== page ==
I'm kind of new at setting things up in a studio, so please bear with me. I'd really appreciate any help I can get.
I just bought a Tascam MSR16S tape machine. I'm having trouble getting it set up, and I'm hoping that someone here can help me.
I've got a Mackie Onyx 1620 board, with the firewire option. I just got the two, eight channel DB25-RCA snakes that I need send signal from the board to the tape machine. I have the snakes hooked up to the "recording outs" on the back of the mixer and into the correct input channels on the tape machine.
Problem is, I can't figure out how to get the signal from the tape machine back to the board for monitoring. I've got a bunch of 8 channel TRS to RCA snakes. The Tascam has 16 inputs and 16 outputs. Does anyone know what I can do?
Also, I'd like to be able to record to tape, then send the audio to the PC for production, and have the option of sending the final mixdown back to the tape machine if I want to. What will I need to do this?
Thanks for any advice.
Please let me know if you need me to clarify anything.
Well, you've got yourself in quite a pickle there. You are either going to have to buy another mixer some sort of summing device OR you will have to only do 8 tracks at once.
A recording console generally has multiple inputs per channel. So channel one can be switched from MIC input to Tape input. When recording one uses the MIC input and for mixdown, you use the Tape input. That Mackie is not designed to do that. It's really designed for use with a computer. You would hook the outputs into the computer and just have a stereo return to the mixer from the computer. With a multitrack tape machine, there's no stereo mix....16 tracks in, 16 tracks out.
So, here's what you can do. Use it 8 channels at a time. Hook up channels 1-8 out of the Mackie to the 1-8 inputs on the Tascam. Hook up the Tascam 1-8 outputs to inputs 9-16 on the Mackie. Now you can record and playback channels 1-8. Then what you can do is switch that, so that channels 1-8 on the mixer are being output to tracks 9-16 on the Tascam. Channels 9-16 on the mixer will be for playback and you can record tracks 9-16 on the Tascam. Then when everything is recorded and you want to mixdown, plug all the outputs of the Tascam into the inputs of the Mackie and you're go for mixdown.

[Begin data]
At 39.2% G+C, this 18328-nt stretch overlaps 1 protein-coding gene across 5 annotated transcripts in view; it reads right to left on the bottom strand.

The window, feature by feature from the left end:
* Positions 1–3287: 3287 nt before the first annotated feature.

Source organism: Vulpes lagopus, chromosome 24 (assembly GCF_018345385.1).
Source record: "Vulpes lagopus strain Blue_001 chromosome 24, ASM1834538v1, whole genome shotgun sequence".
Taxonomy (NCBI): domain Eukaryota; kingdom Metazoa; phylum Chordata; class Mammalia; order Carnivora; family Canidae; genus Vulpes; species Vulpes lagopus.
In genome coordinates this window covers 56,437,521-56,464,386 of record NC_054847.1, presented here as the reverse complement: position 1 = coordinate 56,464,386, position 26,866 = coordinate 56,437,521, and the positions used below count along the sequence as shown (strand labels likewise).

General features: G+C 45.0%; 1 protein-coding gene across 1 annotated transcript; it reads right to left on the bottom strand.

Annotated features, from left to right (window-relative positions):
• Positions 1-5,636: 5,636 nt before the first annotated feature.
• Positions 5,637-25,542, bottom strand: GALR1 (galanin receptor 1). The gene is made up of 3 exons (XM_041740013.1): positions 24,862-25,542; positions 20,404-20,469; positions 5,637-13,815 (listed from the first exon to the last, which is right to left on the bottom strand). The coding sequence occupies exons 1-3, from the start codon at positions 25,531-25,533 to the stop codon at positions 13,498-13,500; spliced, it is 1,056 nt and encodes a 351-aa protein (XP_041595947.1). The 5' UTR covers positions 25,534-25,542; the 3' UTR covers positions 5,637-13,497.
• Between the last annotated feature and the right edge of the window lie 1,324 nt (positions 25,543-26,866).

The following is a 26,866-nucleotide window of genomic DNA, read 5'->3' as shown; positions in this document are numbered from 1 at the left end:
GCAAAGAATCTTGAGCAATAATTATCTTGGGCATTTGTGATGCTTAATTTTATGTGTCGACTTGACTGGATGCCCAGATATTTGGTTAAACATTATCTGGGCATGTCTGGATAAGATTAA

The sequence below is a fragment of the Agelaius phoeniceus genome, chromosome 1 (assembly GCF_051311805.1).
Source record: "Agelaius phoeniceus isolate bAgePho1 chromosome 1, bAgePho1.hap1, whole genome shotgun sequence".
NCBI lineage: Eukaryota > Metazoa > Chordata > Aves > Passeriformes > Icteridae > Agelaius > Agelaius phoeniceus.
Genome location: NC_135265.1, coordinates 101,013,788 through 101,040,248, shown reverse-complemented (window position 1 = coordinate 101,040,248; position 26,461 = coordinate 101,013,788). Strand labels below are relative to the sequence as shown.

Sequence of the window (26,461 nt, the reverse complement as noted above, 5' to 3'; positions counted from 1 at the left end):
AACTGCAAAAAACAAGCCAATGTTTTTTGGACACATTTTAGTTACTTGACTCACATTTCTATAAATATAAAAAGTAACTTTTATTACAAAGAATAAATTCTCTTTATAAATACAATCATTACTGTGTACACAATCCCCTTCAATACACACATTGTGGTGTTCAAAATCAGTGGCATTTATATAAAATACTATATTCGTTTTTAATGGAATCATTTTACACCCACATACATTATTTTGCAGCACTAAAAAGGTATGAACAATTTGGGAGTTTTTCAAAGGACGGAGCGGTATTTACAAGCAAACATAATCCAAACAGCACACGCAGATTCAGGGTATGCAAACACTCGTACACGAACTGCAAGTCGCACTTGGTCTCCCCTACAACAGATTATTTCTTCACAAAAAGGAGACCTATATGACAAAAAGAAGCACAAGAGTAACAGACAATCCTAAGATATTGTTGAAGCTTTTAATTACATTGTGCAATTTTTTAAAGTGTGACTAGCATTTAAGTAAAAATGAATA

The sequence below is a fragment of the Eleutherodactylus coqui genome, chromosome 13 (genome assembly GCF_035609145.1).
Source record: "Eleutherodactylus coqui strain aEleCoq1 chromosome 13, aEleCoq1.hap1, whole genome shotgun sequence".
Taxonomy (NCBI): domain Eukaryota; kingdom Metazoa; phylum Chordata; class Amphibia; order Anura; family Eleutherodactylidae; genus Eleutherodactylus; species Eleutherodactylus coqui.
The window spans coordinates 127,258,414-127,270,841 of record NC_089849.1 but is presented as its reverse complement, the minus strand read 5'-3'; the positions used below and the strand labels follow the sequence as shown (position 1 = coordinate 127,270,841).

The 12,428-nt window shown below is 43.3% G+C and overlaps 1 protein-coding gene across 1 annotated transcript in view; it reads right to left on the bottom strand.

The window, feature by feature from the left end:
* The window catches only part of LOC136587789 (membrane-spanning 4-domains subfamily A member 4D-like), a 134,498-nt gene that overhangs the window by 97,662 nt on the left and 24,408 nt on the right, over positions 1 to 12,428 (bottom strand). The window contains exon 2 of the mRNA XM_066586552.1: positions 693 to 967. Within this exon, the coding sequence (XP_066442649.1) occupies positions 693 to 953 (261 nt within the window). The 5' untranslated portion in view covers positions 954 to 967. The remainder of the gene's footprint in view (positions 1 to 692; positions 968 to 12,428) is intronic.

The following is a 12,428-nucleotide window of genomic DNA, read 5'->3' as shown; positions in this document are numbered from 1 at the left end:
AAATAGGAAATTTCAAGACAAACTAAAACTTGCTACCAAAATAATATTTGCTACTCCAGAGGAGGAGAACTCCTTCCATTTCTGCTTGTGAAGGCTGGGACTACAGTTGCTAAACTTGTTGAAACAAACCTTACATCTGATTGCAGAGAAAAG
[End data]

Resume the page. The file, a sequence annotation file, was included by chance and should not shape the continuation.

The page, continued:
Another alternative would be to have no tape monitoring. Basically hook all 16 outs of the Mackie into all 16 ins on the Tascam and record. You'll hear what you are recording through the mixer, but you wont hear the signal from the tape. This is a bit risky, but if you absolutely need to record 16 tracks at once, this would be the way to do it.
The more expensive alternative would be to buy another 16 channel mixer or summing device so that all 16 tracks from the Tascam can be combined into a stereo output.
If you need to do serious overdub type stuff, you will need 16 ins and 16 outs so you may want to look for a used board or perhaps another cheapo one just to combine the Tascam outputs.
Do you have any suggestions for a not-too-terribly-expensive board that might be better suited for this sort of application? I just bought the Onyx a couple weeks ago, so I'm still able to return it and get a different one.
Another thing I don't like about the Mackie is that they build all this hype about the Perkins EQ, but it's completely useless when you have the firewire option. I was sort of disappointed.
I doubt I'll ever need to record more than 8 tracks at once, but it would be nice to have the option just in case.
I think you have made a fine and interesting analog/digital hybrid system. I don't think you need to return the mixer?